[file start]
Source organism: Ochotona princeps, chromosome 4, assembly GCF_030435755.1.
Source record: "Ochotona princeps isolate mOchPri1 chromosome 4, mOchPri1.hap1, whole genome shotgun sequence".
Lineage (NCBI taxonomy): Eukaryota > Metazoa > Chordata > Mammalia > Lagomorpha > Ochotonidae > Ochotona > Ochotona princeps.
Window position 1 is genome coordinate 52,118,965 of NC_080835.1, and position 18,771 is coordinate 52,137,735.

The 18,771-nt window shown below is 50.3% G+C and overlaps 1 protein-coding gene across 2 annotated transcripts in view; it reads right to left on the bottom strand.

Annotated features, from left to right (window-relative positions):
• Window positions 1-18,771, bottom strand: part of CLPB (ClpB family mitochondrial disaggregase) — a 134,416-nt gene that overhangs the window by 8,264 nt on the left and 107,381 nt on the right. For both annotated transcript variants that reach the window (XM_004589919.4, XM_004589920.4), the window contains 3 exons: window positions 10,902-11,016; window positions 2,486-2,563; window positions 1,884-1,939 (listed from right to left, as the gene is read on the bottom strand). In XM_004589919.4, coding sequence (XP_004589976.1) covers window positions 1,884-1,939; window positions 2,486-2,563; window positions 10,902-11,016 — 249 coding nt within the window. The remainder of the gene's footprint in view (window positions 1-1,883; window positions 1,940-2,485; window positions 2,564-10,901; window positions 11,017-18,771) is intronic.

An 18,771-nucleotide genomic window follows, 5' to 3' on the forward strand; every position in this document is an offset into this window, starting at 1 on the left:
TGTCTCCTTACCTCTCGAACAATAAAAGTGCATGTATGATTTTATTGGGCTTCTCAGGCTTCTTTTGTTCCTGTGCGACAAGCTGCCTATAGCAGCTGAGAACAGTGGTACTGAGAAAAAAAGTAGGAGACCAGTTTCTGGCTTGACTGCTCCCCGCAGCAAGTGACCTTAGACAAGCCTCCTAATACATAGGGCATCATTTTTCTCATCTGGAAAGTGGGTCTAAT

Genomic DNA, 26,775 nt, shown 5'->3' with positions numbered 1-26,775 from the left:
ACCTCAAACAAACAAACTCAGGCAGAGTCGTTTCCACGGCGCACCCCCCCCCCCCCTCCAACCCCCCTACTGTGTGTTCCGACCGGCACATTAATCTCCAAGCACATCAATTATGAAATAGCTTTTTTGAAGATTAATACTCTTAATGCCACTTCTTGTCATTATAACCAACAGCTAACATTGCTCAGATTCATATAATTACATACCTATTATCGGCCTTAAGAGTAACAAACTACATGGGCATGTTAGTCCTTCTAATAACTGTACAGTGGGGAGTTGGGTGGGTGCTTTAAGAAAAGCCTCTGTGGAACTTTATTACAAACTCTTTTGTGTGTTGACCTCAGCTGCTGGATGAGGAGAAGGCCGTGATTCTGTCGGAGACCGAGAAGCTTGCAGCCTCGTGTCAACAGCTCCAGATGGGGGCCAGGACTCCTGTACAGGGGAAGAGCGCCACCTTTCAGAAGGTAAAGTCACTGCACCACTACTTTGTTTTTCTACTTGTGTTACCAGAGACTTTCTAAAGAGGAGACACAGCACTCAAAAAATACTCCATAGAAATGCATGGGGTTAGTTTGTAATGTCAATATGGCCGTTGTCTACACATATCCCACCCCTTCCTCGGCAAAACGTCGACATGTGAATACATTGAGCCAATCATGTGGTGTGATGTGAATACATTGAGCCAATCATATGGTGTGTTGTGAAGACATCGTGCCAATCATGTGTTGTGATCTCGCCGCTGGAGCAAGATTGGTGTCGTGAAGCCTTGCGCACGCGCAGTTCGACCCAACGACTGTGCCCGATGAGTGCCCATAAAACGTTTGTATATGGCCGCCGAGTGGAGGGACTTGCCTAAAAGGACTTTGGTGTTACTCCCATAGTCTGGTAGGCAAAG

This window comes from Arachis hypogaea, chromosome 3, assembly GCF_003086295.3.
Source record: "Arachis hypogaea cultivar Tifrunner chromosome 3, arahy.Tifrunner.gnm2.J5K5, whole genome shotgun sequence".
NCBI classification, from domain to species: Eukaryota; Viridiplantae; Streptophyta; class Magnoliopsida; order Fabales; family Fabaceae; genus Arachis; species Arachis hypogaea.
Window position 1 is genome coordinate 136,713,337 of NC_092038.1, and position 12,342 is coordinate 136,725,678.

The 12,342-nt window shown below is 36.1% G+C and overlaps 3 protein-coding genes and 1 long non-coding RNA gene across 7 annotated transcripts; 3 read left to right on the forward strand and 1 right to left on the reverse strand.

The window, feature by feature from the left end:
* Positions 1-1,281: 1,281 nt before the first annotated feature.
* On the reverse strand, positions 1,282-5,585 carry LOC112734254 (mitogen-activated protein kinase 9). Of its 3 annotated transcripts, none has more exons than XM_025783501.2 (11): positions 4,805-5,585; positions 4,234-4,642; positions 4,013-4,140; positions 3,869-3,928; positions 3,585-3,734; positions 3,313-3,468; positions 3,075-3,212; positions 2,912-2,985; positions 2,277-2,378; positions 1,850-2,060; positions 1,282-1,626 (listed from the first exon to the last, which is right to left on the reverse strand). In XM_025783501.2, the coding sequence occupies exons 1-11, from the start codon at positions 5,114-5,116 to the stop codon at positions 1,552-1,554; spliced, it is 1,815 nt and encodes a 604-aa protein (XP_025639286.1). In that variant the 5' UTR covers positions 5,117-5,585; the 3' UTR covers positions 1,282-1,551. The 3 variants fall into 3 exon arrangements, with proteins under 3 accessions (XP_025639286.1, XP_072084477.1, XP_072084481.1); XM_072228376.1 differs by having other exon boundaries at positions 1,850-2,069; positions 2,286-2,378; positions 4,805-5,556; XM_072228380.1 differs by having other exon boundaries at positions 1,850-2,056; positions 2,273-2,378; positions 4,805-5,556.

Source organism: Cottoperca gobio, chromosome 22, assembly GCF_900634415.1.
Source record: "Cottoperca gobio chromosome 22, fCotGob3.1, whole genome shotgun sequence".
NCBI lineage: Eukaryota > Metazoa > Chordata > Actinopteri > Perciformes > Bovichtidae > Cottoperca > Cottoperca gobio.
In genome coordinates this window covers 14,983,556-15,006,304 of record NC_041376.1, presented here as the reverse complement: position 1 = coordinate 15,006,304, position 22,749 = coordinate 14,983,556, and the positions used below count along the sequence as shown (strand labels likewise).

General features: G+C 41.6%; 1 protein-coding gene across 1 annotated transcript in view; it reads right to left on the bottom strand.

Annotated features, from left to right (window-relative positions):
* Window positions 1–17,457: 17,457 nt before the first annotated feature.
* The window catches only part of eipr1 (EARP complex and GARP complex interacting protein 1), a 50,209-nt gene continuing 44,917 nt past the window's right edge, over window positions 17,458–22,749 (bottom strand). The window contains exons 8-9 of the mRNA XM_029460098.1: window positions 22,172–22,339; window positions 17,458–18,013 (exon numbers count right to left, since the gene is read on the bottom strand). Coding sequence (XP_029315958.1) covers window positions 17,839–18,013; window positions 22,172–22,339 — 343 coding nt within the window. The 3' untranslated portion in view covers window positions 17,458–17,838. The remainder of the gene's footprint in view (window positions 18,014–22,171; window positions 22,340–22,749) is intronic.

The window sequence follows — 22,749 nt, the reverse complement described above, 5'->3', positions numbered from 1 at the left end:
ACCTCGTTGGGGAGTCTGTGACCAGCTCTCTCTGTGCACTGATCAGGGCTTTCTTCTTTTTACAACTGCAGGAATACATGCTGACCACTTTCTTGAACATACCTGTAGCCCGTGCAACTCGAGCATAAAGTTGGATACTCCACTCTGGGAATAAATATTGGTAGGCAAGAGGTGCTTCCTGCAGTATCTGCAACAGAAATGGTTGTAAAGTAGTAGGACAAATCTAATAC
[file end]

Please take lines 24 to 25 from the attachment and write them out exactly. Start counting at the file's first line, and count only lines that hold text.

General features: G+C 41.6%; 1 protein-coding gene across 1 annotated transcript in view; it reads right to left on the bottom strand.

Annotated features, from left to right (window-relative positions):